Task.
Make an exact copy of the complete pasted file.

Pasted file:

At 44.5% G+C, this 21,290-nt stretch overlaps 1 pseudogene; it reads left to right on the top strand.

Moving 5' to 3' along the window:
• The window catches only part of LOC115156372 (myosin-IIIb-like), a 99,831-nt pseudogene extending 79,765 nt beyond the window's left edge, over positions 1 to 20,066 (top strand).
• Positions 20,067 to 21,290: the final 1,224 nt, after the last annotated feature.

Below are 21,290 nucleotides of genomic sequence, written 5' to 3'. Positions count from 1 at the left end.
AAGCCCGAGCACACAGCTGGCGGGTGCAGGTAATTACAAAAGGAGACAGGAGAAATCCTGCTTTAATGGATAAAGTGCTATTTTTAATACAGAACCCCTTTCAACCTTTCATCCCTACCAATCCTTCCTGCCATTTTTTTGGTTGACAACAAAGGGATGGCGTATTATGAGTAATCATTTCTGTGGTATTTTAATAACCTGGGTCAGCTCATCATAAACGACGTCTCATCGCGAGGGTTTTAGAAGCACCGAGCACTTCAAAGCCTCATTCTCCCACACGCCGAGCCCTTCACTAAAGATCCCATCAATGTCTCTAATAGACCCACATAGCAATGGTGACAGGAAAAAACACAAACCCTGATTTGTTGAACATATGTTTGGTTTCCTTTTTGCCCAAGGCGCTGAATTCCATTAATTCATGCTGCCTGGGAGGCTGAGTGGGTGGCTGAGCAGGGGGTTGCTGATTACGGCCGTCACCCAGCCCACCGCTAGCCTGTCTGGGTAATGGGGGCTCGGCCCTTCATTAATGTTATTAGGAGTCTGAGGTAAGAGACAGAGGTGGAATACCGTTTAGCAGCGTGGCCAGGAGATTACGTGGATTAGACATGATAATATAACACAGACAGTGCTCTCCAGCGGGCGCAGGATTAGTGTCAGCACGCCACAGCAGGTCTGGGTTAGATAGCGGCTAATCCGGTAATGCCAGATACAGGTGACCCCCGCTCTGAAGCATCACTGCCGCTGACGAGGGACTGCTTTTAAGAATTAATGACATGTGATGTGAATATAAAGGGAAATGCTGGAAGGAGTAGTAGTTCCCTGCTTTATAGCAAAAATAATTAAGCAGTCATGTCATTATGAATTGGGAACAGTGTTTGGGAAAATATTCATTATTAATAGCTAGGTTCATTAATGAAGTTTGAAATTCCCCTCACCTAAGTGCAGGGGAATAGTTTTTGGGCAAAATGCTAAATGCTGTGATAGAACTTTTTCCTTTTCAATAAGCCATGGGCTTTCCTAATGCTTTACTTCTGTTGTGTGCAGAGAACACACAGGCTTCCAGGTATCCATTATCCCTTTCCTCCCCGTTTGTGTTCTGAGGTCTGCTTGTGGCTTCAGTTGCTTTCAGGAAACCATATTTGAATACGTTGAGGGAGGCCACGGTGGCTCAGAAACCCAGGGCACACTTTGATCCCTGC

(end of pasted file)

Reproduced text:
At 44.5% G+C, this 21,290-nt stretch overlaps 1 pseudogene; it reads left to right on the top strand.

Moving 5' to 3' along the window:
• The window catches only part of LOC115156372 (myosin-IIIb-like), a 99,831-nt pseudogene extending 79,765 nt beyond the window's left edge, over positions 1 to 20,066 (top strand).
• Positions 20,067 to 21,290: the final 1,224 nt, after the last annotated feature.

Below are 21,290 nucleotides of genomic sequence, written 5' to 3'. Positions count from 1 at the left end.
AAGCCCGAGCACACAGCTGGCGGGTGCAGGTAATTACAAAAGGAGACAGGAGAAATCCTGCTTTAATGGATAAAGTGCTATTTTTAATACAGAACCCCTTTCAACCTTTCATCCCTACCAATCCTTCCTGCCATTTTTTTGGTTGACAACAAAGGGATGGCGTATTATGAGTAATCATTTCTGTGGTATTTTAATAACCTGGGTCAGCTCATCATAAACGACGTCTCATCGCGAGGGTTTTAGAAGCACCGAGCACTTCAAAGCCTCATTCTCCCACACGCCGAGCCCTTCACTAAAGATCCCATCAATGTCTCTAATAGACCCACATAGCAATGGTGACAGGAAAAAACACAAACCCTGATTTGTTGAACATATGTTTGGTTTCCTTTTTGCCCAAGGCGCTGAATTCCATTAATTCATGCTGCCTGGGAGGCTGAGTGGGTGGCTGAGCAGGGGGTTGCTGATTACGGCCGTCACCCAGCCCACCGCTAGCCTGTCTGGGTAATGGGGGCTCGGCCCTTCATTAATGTTATTAGGAGTCTGAGGTAAGAGACAGAGGTGGAATACCGTTTAGCAGCGTGGCCAGGAGATTACGTGGATTAGACATGATAATATAACACAGACAGTGCTCTCCAGCGGGCGCAGGATTAGTGTCAGCACGCCACAGCAGGTCTGGGTTAGATAGCGGCTAATCCGGTAATGCCAGATACAGGTGACCCCCGCTCTGAAGCATCACTGCCGCTGACGAGGGACTGCTTTTAAGAATTAATGACATGTGATGTGAATATAAAGGGAAATGCTGGAAGGAGTAGTAGTTCCCTGCTTTATAGCAAAAATAATTAAGCAGTCATGTCATTATGAATTGGGAACAGTGTTTGGGAAAATATTCATTATTAATAGCTAGGTTCATTAATGAAGTTTGAAATTCCCCTCACCTAAGTGCAGGGGAATAGTTTTTGGGCAAAATGCTAAATGCTGTGATAGAACTTTTTCCTTTTCAATAAGCCATGGGCTTTCCTAATGCTTTACTTCTGTTGTGTGCAGAGAACACACAGGCTTCCAGGTATCCATTATCCCTTTCCTCCCCGTTTGTGTTCTGAGGTCTGCTTGTGGCTTCAGTTGCTTTCAGGAAACCATATTTGAATACGTTGAGGGAGGCCACGGTGGCTCAGAAACCCAGGGCACACTTTGATCCCTGC